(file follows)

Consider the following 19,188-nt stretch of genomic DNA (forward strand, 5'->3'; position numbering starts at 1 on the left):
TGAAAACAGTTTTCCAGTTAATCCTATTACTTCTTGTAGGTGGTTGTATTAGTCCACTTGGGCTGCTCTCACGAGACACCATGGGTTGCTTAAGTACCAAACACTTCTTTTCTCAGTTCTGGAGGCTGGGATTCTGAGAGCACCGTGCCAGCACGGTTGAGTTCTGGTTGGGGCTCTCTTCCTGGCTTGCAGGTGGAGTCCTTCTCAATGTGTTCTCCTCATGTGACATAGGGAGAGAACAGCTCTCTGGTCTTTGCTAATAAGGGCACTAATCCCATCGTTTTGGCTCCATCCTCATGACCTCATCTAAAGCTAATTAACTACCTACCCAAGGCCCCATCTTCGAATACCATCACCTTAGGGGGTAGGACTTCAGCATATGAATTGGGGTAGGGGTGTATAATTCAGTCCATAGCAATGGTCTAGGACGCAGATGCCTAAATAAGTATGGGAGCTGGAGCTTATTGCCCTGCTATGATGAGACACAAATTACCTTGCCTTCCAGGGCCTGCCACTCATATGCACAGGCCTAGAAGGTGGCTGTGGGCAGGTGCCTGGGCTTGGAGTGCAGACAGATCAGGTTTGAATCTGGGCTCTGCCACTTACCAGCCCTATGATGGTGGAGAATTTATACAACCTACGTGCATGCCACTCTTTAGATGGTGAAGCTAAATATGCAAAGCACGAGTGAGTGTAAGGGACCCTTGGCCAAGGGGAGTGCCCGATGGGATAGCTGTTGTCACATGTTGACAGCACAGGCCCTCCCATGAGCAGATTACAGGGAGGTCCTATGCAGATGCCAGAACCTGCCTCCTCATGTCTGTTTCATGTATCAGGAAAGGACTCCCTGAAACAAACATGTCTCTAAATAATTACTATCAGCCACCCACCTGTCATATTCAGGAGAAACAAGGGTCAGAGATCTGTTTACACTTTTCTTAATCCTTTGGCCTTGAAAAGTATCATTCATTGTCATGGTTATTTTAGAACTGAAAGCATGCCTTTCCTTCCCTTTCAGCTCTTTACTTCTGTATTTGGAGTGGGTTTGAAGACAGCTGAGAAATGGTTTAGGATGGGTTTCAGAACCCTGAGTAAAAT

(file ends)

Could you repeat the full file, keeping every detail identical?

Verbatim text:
Consider the following 19,188-nt stretch of genomic DNA (forward strand, 5'->3'; position numbering starts at 1 on the left):
TGAAAACAGTTTTCCAGTTAATCCTATTACTTCTTGTAGGTGGTTGTATTAGTCCACTTGGGCTGCTCTCACGAGACACCATGGGTTGCTTAAGTACCAAACACTTCTTTTCTCAGTTCTGGAGGCTGGGATTCTGAGAGCACCGTGCCAGCACGGTTGAGTTCTGGTTGGGGCTCTCTTCCTGGCTTGCAGGTGGAGTCCTTCTCAATGTGTTCTCCTCATGTGACATAGGGAGAGAACAGCTCTCTGGTCTTTGCTAATAAGGGCACTAATCCCATCGTTTTGGCTCCATCCTCATGACCTCATCTAAAGCTAATTAACTACCTACCCAAGGCCCCATCTTCGAATACCATCACCTTAGGGGGTAGGACTTCAGCATATGAATTGGGGTAGGGGTGTATAATTCAGTCCATAGCAATGGTCTAGGACGCAGATGCCTAAATAAGTATGGGAGCTGGAGCTTATTGCCCTGCTATGATGAGACACAAATTACCTTGCCTTCCAGGGCCTGCCACTCATATGCACAGGCCTAGAAGGTGGCTGTGGGCAGGTGCCTGGGCTTGGAGTGCAGACAGATCAGGTTTGAATCTGGGCTCTGCCACTTACCAGCCCTATGATGGTGGAGAATTTATACAACCTACGTGCATGCCACTCTTTAGATGGTGAAGCTAAATATGCAAAGCACGAGTGAGTGTAAGGGACCCTTGGCCAAGGGGAGTGCCCGATGGGATAGCTGTTGTCACATGTTGACAGCACAGGCCCTCCCATGAGCAGATTACAGGGAGGTCCTATGCAGATGCCAGAACCTGCCTCCTCATGTCTGTTTCATGTATCAGGAAAGGACTCCCTGAAACAAACATGTCTCTAAATAATTACTATCAGCCACCCACCTGTCATATTCAGGAGAAACAAGGGTCAGAGATCTGTTTACACTTTTCTTAATCCTTTGGCCTTGAAAAGTATCATTCATTGTCATGGTTATTTTAGAACTGAAAGCATGCCTTTCCTTCCCTTTCAGCTCTTTACTTCTGTATTTGGAGTGGGTTTGAAGACAGCTGAGAAATGGTTTAGGATGGGTTTCAGAACCCTGAGTAAAAT